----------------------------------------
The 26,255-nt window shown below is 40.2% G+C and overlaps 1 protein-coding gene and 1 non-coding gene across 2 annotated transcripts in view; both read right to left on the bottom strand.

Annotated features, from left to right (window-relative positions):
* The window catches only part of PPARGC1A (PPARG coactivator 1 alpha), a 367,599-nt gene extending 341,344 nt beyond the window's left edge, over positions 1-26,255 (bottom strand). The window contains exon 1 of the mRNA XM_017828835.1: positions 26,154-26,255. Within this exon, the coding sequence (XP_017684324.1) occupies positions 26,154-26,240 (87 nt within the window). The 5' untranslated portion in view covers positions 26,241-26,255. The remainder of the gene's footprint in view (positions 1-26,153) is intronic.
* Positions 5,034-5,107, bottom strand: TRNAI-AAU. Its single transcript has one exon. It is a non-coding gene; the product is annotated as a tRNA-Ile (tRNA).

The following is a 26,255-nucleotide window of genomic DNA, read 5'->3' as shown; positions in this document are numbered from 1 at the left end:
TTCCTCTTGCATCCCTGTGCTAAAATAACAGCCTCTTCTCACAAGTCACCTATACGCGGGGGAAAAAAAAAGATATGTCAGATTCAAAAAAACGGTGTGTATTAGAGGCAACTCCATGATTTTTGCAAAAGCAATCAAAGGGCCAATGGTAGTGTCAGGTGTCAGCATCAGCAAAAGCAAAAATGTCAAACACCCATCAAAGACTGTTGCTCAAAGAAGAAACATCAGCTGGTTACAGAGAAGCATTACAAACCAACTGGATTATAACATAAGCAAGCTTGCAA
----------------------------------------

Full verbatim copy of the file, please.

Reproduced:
The 26,255-nt window shown below is 40.2% G+C and overlaps 1 protein-coding gene and 1 non-coding gene across 2 annotated transcripts in view; both read right to left on the bottom strand.

Annotated features, from left to right (window-relative positions):
* The window catches only part of PPARGC1A (PPARG coactivator 1 alpha), a 367,599-nt gene extending 341,344 nt beyond the window's left edge, over positions 1-26,255 (bottom strand). The window contains exon 1 of the mRNA XM_017828835.1: positions 26,154-26,255. Within this exon, the coding sequence (XP_017684324.1) occupies positions 26,154-26,240 (87 nt within the window). The 5' untranslated portion in view covers positions 26,241-26,255. The remainder of the gene's footprint in view (positions 1-26,153) is intronic.
* Positions 5,034-5,107, bottom strand: TRNAI-AAU. Its single transcript has one exon. It is a non-coding gene; the product is annotated as a tRNA-Ile (tRNA).

The following is a 26,255-nucleotide window of genomic DNA, read 5'->3' as shown; positions in this document are numbered from 1 at the left end:
TTCCTCTTGCATCCCTGTGCTAAAATAACAGCCTCTTCTCACAAGTCACCTATACGCGGGGGAAAAAAAAAGATATGTCAGATTCAAAAAAACGGTGTGTATTAGAGGCAACTCCATGATTTTTGCAAAAGCAATCAAAGGGCCAATGGTAGTGTCAGGTGTCAGCATCAGCAAAAGCAAAAATGTCAAACACCCATCAAAGACTGTTGCTCAAAGAAGAAACATCAGCTGGTTACAGAGAAGCATTACAAACCAACTGGATTATAACATAAGCAAGCTTGCAA